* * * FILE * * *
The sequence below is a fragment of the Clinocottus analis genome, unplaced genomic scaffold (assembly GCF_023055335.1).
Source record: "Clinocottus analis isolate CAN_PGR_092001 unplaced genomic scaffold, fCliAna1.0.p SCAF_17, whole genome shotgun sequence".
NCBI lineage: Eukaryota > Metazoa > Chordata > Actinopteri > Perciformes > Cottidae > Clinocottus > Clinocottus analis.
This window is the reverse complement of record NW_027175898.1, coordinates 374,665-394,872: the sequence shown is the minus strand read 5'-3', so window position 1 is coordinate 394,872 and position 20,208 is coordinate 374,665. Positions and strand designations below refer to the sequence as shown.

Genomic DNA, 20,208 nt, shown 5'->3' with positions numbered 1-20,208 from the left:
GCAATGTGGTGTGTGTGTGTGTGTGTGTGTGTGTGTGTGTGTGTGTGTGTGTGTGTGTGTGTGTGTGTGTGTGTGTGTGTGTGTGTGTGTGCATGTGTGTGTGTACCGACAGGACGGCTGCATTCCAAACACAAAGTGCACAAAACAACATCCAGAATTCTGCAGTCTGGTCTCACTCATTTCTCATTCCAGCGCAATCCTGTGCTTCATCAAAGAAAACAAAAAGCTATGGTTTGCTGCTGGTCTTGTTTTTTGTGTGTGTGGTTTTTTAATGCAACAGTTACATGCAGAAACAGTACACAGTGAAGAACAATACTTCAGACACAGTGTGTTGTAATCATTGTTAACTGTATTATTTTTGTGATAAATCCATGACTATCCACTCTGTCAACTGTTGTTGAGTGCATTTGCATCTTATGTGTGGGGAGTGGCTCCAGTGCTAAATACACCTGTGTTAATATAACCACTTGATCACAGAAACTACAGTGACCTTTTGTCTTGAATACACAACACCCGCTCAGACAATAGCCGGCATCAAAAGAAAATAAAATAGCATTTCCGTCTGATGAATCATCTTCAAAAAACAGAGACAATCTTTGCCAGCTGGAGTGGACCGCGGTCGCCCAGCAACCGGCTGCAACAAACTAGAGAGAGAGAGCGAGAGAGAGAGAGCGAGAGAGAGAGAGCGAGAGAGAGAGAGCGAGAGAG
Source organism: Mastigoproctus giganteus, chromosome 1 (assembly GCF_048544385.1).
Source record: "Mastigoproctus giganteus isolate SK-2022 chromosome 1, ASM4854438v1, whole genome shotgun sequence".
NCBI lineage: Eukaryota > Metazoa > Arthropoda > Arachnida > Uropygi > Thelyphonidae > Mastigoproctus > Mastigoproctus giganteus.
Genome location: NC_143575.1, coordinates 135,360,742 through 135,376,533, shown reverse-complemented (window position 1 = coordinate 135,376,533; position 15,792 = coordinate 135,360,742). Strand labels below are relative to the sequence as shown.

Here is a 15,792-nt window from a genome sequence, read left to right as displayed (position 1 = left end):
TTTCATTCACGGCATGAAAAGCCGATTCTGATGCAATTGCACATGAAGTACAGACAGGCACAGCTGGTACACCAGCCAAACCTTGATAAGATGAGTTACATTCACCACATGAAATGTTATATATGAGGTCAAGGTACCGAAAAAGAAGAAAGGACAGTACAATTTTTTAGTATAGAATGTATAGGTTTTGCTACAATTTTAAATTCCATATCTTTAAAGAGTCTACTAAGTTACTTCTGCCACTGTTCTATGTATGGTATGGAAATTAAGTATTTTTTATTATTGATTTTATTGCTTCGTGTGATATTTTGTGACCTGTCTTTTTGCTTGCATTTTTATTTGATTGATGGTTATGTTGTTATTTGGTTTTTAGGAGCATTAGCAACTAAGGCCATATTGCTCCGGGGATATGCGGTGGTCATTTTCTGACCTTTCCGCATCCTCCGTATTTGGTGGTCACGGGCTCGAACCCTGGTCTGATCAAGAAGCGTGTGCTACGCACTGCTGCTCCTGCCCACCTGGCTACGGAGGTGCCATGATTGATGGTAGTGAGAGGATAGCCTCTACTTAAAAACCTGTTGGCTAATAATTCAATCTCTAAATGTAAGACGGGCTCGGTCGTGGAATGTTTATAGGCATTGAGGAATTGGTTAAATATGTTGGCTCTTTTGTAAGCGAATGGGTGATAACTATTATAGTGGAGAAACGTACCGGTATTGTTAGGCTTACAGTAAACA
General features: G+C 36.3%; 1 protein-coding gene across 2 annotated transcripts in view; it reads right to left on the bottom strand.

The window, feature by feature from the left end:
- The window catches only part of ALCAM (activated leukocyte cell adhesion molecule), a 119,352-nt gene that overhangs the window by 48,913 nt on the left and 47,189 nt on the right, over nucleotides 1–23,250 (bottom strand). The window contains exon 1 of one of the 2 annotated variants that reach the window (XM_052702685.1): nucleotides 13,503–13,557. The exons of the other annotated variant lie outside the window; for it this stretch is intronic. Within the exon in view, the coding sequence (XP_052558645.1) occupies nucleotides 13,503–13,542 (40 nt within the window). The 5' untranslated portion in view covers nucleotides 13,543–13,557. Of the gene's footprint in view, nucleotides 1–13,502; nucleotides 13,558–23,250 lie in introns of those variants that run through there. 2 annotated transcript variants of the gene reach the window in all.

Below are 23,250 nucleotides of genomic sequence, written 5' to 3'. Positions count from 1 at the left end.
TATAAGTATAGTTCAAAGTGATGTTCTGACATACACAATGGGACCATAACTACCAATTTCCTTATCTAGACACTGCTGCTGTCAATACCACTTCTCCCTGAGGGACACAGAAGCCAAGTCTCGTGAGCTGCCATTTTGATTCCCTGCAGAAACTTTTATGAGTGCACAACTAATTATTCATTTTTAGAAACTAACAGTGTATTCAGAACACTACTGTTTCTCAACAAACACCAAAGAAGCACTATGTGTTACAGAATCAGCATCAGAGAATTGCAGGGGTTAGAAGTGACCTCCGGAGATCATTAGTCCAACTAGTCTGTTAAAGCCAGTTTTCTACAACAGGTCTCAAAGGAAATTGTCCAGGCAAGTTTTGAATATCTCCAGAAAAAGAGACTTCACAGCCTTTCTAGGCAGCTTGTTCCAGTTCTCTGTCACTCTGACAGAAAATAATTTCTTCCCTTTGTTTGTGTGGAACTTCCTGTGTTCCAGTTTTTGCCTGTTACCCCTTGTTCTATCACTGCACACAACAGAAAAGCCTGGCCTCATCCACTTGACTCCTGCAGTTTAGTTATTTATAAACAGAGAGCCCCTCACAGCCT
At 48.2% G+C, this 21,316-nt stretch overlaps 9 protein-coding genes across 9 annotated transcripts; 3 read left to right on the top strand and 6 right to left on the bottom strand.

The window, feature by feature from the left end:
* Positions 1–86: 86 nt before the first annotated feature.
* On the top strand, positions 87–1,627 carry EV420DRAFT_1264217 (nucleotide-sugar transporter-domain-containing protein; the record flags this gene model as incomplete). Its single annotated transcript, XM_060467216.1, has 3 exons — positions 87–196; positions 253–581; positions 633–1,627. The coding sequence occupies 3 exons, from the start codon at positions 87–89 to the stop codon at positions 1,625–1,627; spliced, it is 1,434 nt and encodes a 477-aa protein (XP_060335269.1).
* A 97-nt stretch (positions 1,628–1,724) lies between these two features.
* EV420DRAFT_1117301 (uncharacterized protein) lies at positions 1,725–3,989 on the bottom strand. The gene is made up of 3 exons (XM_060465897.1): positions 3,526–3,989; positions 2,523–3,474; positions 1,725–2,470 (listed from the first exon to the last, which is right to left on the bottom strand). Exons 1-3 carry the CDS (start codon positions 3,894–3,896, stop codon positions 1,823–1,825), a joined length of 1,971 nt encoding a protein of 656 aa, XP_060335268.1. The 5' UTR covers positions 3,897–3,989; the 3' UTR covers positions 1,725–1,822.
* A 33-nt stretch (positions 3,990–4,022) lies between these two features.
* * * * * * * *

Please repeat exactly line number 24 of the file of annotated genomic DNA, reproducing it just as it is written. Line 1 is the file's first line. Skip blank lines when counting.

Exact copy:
* A 33-nt stretch (positions 3,990–4,022) lies between these two features.